Leader of largest Native American organization ousted for how he handled sexual harassment investigation


The general manager of the National Congress of American Indians lost his job for his handling of a sexual harassment investigation, according to documents filed in court.

Dante Desiderio, who had only been in office for a year, was not the target of an investigation, according to a complaint he filed in Washington, DC. Instead, it was the non-Indian attorney he hired as NCAI general counsel who was charged. to make a comment of a sexual nature to a younger employee.

Then-General Counsel Max Muller suggested becoming ‘friends with benefits’ for an employee during his first visit to NCAI Headquarters in Washington, D.C.., according to Desiderio.

Muller is an experienced lawyer who, on the speaking circuit, has a speech titled “Office Romance – The Road From Attraction to Litigation.” He says his experience includes discrimination law, harassment (including sexual harassment), FMLA, ADA, FLSA, COBRA, recruitment and onboarding, discipline and termination, unemployment, compensation workers’ compensation, behavior-based interviewing, and other workplace specialties.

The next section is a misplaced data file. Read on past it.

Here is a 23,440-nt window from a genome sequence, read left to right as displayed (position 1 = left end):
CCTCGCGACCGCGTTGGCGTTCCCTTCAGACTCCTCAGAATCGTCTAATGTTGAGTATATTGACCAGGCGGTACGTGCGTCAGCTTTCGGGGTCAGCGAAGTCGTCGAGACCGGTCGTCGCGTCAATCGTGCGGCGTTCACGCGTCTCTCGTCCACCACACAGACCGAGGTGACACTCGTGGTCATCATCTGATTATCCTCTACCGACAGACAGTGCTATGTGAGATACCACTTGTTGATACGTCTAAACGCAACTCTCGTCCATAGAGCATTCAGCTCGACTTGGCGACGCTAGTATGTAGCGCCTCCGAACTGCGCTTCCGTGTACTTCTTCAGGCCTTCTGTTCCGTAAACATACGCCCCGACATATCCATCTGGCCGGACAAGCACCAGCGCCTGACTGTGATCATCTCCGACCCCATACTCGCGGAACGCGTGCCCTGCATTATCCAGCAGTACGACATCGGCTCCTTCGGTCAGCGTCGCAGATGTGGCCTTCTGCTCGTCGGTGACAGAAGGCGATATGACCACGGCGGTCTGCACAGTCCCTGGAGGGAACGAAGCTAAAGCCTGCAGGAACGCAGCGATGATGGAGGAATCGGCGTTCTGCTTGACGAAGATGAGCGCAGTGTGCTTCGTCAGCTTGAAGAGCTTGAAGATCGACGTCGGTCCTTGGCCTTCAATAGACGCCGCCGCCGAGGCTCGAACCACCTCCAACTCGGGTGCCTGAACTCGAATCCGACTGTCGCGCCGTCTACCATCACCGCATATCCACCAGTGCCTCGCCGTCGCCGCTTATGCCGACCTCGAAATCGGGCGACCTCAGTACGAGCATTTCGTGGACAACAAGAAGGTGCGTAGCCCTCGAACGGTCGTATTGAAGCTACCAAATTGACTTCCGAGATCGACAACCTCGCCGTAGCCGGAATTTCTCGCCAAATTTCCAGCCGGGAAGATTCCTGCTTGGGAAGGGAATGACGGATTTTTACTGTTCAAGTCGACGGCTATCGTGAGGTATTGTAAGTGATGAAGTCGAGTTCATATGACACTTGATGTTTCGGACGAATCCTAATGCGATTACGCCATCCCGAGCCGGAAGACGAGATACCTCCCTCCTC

The incident marks the second time in four years that the NCAI’s top legal chief has been investigated for complaints related to sexual harassment.

In 2018, non-Indian lawyer John Dossett was ousted after Indianz.Com reported allegations that ultimately cost him a role he held with the organization for two decades. This is the second time in three years that the top leader of the largest inter-tribal organization in the United States has been involved in a sexual harassment scandal.

In 2019, Jackie Pata, a citizen of the Tlingit and Haida Indian tribes based in Southeast Alaska, left the NCAI after a four-month suspension connected to her management of the Dossett investigation.

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Aubrey L. Morgan